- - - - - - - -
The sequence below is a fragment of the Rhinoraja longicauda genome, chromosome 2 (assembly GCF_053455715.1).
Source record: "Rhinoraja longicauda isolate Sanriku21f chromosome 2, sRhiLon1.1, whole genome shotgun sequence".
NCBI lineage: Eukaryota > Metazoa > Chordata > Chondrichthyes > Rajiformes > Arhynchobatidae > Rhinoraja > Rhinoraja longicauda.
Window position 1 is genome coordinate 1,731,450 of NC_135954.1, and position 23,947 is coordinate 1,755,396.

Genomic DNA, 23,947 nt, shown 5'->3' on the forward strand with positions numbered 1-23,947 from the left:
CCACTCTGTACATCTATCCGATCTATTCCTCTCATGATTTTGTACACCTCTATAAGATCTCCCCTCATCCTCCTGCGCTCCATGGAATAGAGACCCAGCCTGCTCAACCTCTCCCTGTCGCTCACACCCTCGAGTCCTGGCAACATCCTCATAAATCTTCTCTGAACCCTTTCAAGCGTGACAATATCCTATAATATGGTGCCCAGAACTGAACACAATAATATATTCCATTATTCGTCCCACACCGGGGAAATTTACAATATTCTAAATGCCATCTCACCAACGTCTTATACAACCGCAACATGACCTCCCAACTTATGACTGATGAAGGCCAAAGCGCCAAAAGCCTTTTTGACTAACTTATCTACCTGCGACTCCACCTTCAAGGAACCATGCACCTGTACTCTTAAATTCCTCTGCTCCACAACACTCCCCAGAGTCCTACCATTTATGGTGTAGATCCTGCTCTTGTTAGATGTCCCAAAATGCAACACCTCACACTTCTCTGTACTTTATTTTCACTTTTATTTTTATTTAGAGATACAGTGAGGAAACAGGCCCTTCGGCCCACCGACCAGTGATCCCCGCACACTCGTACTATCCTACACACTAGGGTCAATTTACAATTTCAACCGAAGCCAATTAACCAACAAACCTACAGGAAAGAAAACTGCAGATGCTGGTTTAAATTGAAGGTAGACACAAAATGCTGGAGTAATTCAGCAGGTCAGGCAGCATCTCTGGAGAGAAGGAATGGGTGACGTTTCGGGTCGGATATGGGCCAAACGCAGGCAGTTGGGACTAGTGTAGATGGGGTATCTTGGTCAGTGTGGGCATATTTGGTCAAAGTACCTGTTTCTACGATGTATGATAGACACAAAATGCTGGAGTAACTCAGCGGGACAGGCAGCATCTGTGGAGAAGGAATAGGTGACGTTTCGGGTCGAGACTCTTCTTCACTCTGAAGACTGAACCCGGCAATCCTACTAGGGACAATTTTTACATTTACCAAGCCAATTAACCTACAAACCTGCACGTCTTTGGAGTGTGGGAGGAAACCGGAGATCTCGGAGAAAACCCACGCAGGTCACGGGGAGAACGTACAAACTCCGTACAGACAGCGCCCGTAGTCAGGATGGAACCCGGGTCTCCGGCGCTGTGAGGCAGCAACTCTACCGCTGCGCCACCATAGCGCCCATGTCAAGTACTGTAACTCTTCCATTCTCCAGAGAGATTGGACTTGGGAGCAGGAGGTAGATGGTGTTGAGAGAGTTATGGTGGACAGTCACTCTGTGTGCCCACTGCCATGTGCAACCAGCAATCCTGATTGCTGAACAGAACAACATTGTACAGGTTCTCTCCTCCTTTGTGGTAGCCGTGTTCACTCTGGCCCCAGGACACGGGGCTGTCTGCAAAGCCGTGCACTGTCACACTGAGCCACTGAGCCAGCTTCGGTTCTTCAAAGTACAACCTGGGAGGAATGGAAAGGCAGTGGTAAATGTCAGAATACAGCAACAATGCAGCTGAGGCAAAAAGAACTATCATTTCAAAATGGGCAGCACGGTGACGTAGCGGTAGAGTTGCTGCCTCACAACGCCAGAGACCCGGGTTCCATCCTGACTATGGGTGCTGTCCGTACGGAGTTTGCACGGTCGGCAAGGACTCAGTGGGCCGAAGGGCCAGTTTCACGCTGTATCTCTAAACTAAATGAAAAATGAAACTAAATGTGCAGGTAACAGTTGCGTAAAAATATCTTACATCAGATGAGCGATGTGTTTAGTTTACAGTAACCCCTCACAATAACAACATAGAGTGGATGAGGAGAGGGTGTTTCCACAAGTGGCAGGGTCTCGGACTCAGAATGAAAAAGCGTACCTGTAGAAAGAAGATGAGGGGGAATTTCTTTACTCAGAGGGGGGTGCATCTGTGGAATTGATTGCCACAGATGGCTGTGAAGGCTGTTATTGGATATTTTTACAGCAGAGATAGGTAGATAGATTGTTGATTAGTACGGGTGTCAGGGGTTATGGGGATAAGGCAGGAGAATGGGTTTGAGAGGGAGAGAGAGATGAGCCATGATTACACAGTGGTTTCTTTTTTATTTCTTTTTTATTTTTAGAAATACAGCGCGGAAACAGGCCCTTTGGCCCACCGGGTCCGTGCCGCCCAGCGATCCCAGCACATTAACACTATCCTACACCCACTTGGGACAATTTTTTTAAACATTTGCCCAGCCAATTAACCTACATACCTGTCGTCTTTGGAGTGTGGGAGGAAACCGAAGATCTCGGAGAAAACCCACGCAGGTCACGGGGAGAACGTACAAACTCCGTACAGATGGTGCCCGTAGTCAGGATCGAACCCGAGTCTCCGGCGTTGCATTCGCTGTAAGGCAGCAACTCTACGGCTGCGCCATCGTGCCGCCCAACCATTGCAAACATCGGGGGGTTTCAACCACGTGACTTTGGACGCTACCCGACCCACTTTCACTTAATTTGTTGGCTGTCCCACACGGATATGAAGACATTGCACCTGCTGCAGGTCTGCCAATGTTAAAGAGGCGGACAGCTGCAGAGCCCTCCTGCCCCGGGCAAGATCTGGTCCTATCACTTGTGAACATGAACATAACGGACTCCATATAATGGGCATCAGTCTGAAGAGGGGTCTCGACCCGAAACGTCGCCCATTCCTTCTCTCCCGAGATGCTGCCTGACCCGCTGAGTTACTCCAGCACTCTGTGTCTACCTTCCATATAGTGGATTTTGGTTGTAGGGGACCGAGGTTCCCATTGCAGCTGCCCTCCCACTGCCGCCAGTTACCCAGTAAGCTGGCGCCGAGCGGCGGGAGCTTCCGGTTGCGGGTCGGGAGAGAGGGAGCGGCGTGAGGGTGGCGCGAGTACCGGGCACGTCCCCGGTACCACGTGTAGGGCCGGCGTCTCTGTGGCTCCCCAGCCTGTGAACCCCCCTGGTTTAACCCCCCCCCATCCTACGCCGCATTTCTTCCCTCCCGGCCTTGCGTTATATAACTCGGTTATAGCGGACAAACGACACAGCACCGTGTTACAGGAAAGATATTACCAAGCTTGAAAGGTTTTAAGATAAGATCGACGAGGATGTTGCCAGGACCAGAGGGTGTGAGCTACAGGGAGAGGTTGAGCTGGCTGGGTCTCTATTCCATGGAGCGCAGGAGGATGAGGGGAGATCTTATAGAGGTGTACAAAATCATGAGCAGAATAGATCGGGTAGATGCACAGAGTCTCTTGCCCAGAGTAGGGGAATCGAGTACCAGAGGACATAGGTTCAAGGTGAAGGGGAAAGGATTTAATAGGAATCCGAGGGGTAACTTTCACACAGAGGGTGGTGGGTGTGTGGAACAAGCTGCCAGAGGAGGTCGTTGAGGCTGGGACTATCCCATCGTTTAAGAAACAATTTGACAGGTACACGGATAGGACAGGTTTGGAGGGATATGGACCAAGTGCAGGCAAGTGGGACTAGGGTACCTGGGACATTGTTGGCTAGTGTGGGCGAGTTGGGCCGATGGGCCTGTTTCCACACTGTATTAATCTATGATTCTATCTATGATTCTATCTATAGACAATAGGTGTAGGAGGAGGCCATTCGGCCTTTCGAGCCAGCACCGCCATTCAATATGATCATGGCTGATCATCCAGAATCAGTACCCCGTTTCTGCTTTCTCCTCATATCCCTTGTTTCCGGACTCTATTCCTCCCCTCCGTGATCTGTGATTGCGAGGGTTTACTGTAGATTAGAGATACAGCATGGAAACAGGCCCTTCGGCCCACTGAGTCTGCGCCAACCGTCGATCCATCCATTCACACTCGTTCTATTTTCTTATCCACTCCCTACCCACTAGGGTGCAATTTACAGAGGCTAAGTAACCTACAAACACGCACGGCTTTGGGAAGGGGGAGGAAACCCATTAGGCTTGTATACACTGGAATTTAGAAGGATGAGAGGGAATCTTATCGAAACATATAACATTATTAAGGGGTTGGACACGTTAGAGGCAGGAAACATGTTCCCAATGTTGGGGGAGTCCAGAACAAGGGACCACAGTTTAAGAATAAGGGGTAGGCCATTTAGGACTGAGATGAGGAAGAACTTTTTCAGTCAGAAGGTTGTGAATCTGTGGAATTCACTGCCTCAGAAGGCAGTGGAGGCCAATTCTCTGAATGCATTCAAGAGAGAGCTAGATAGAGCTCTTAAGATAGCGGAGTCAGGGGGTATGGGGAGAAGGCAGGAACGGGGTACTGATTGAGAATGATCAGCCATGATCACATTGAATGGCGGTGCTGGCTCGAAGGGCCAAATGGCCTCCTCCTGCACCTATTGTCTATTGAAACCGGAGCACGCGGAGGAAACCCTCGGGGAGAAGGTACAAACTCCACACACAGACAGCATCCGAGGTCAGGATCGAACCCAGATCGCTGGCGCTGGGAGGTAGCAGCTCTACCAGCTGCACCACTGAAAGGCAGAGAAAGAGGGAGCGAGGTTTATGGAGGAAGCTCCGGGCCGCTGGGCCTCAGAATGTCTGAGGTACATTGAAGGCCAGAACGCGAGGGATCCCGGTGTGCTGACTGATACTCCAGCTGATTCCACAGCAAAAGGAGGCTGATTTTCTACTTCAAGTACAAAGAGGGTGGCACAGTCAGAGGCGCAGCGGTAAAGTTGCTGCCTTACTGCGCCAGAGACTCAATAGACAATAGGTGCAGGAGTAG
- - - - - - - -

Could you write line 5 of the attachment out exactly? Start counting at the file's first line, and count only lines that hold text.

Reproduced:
Genomic DNA, 23,947 nt, shown 5'->3' on the forward strand with positions numbered 1-23,947 from the left: